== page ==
They wandered into a neighborhood outside of Toronto, taking advantage of their freedom to snack on the trees, causing quite a racket. That woke up a few of the town folk and before long the elephants, Bunny and Suzy, were back in their pens at the circus.
COOPER: The elephants were named Bunny and Suzy?
FOREMAN: Bunny and Suzy.
Well now -- now, after that, we're on to our segment of what they were thinking.
You know how they say it ain't rocket science? Well, this part is. A smooth rollout to the launch pad this week for the Space Shuttle Endeavour, getting in position for next month's mission.
But here is where the less than rocket science comes in. Take a close look at that banner. Uh-oh. Mission control, we've got a problem. Endeavour, in this case, is supposed to be spelled with a "u." So NASA got busy correcting the issue.
All that scientific stuff they've got lying around there. Take a look at this. A quick run through spell check and voila, faster than you can say spelling bee, a NASA worker ran out with a new sign. So how is that for a quick fix?
What do you expect from a multi-billion-dollar space agency? That's your tax dollars at work, right there.
Incidentally, the -- the shuttle, incidentally, got its typically British spelling due to the fact that it's named for the ship commanded by English explorer James Cook, who mapped a big chunk of the world back in the 18th century and was known for his difficulty with spelling.
COOPER: I did not know that, Tom.
COOPER: Thanks for that.
Let's check in with Kiran Chetry and what's coming up tomorrow on "AMERICAN MORNING".
(BEGIN VIDEO CLIP)
KIRAN CHETRY, CO-HOST, "AMERICAN MORNING": Thanks, Anderson.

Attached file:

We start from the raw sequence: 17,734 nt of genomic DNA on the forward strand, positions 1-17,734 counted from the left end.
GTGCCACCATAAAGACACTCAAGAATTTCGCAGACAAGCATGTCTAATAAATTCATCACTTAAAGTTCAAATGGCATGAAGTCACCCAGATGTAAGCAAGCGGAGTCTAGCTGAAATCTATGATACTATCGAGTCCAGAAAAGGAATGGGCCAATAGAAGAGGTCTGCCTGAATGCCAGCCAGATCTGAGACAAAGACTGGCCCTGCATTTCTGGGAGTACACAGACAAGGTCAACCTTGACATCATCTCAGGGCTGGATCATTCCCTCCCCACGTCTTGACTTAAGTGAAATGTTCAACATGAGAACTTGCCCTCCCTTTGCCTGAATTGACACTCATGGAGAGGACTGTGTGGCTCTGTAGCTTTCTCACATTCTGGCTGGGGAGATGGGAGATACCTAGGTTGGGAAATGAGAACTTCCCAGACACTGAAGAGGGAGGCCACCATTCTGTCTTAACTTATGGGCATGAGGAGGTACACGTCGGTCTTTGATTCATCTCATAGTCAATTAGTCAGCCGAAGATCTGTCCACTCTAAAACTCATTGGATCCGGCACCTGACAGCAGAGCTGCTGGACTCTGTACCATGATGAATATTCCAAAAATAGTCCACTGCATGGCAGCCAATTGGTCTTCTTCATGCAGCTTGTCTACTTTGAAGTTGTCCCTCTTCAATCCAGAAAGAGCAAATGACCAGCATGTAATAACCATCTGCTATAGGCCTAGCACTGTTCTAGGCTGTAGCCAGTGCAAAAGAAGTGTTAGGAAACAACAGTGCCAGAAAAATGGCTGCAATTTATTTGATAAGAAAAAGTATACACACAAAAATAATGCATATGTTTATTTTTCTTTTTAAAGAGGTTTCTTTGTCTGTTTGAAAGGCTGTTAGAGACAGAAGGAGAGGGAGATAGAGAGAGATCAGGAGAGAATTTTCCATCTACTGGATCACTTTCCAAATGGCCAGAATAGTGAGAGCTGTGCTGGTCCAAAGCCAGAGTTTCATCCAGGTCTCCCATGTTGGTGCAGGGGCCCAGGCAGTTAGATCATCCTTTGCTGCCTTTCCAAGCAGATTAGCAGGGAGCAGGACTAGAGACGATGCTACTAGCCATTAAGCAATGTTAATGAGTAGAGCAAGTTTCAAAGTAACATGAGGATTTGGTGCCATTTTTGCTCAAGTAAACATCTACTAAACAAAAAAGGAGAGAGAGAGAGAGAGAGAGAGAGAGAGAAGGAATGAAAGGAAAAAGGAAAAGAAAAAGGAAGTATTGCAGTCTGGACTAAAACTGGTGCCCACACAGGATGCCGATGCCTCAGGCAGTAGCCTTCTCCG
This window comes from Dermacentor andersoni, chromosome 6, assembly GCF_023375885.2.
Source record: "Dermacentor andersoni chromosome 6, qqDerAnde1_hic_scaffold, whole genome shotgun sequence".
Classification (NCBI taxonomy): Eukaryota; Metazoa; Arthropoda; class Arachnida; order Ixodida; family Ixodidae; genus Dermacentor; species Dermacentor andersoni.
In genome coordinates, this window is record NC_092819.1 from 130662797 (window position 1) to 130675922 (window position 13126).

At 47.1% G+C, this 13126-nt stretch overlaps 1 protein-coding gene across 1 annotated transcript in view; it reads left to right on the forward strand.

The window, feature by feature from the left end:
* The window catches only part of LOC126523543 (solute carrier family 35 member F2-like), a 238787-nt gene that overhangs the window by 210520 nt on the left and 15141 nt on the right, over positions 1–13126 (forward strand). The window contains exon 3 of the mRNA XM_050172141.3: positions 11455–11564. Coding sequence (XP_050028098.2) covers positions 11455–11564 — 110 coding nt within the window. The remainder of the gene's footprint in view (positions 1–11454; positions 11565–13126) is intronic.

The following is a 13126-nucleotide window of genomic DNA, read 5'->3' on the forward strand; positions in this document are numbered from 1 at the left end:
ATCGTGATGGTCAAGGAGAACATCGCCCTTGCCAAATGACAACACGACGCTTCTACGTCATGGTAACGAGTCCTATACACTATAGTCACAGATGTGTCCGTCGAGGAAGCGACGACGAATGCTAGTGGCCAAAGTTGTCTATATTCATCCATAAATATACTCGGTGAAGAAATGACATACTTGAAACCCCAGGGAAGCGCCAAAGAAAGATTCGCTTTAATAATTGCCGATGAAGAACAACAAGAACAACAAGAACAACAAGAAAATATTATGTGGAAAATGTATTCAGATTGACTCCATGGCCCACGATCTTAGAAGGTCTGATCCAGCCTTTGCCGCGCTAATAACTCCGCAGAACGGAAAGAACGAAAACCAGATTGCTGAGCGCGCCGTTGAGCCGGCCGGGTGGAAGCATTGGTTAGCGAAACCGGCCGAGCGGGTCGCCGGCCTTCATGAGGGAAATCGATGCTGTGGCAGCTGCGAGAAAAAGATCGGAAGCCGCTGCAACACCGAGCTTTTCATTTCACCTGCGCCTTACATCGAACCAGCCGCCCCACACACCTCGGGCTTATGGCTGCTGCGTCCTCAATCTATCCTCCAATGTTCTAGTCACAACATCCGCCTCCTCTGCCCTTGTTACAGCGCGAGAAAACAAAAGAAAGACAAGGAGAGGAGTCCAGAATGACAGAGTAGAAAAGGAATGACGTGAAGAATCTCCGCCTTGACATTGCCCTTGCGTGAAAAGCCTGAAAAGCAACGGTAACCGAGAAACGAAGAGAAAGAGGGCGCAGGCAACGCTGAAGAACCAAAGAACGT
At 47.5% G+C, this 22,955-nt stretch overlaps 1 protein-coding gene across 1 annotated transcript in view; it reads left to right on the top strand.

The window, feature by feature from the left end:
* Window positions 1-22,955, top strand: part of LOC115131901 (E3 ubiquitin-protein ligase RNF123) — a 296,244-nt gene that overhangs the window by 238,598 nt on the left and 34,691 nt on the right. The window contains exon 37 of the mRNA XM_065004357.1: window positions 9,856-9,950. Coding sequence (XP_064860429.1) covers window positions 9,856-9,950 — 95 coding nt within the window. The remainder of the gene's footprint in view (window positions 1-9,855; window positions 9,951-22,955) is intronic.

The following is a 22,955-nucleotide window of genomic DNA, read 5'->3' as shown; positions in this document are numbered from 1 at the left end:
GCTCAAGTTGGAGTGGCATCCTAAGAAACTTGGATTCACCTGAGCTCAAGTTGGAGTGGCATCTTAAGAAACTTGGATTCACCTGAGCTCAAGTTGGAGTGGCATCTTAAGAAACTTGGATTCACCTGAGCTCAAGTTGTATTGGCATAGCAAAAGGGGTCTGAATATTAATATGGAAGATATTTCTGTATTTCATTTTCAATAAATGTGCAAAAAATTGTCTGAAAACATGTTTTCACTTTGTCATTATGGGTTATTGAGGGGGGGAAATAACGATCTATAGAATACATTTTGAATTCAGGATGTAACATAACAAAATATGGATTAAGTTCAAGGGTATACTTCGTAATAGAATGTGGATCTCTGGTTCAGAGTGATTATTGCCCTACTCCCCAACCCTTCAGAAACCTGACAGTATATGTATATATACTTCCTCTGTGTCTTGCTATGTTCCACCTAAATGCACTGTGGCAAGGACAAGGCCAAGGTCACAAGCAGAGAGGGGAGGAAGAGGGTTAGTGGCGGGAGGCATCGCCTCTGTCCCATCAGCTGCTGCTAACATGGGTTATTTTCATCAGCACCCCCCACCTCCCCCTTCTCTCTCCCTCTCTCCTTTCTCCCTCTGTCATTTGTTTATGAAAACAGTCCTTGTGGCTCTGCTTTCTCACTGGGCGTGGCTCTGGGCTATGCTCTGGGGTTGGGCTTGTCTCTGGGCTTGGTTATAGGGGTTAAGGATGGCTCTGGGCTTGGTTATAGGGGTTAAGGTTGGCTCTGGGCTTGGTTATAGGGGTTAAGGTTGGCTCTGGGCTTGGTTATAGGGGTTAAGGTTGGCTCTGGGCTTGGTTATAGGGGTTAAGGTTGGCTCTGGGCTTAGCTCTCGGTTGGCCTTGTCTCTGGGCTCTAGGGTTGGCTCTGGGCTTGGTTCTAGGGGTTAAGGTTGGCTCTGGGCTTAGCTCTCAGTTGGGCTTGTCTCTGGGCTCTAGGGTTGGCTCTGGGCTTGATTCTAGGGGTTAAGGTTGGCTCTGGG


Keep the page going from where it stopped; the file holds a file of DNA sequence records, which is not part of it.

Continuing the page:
Monday, it's the most news in the morning, including a promise made 20 years ago. An offer of a free college education to an entire class of inner city kids. There were a lot of twists and turns in their lives. It's a testament to the generosity of the donor but also to the dedication of the kids. We'll show you the reunion two decades in the making.
So wake up to the most news in the morning, 6 a.m. Eastern, right here on CNN. Anderson, back to you.
(END VIDEO CLIP)
COOPER: I forgot it was Friday today. That's what happens, I guess, when you work every day.
Later tonight, see what happens when you fill a hot tub full of ramen noodles, broth and people? Mmm, ramen.
Also tonight, ethanol. Mmm, ethanol.
COOPER (voice-over): It's supposed to be the homegrown answer to our addiction to expensive imported oil.
TOMMY THOMPSON (R), PRESIDENTIAL CANDIDATE: Ethanol, ladies and gentlemen.
COOPER: Not so fast.
SCOTT ZABLER, PINE LAKE CORN PROCESSORS: Ethanol is not here to replace foreign oil.
COOPER: But people are making millions of dollars. Your dollars on it anyway. We're "Keeping Them Honest".
And later, the wolves of Yellowstone. Bring them back and the trees grow taller, and that's not all. See how the return of a predator changes the balance of life in ways you've never imagined. Ahead on 360.
COOPER: Those large vats are brewing what some hope are the magic fuel to save the U.S. from its foreign oil dependence. It's called ethanol, and a number of states, including here in California, have passed measures requiring that it be added to the gasoline that we all buy.
No doubt the hype surrounding the alternative fuel has been huge. But if you dig down and look at the actual benefits, they don't exactly match up.
Once again, here's CNN's Tom Foreman, "Keeping Them Honest".
FOREMAN (voice-over): No other state grows corn like Iowa, and Iowa has never done it like this. Just ask ag expert Bruce Babcock from Iowa State.
(on camera) Have they ever gone this much corn in the state before?
BRUCE BABCOCK, IOWA STATE: No, this is an all-time record. FOREMAN (voice-over): A record harvest driven by ethanol plants, springing up everywhere, turning corn into the alternative fuel hailed by Washington as an important step toward energy independence.
SEN. HILLARY CLINTON (D-NY), PRESIDENTIAL CANDIDATE: Obviously, ethanol is one of them.
SEN. BARACK OBAMA (D-IL), PRESIDENTIAL CANDIDATE: We are producing as much ethanol as possible.
SEN. JOHN MCCAIN (R-AZ), PRESIDENTIAL CANDIDATE: Ethanol makes a lot of sense.
THOMPSON: Ethanol, ladies and gentlemen.
FOREMAN: But "Keeping Them Honest", we went to ethanol country and listened to the first thing Scott Zabler told us at the plant he runs.
ZABLER: Ethanol is not here to replace foreign oil. That's never going to happen.
FOREMAN: Why? Planting, harvesting and converting all that corn to ethanol takes fuel. How much is debated. Government researchers say you can produce a gallon of ethanol with about three quarters of a gallon of fossil fuel. Other researchers say, no way.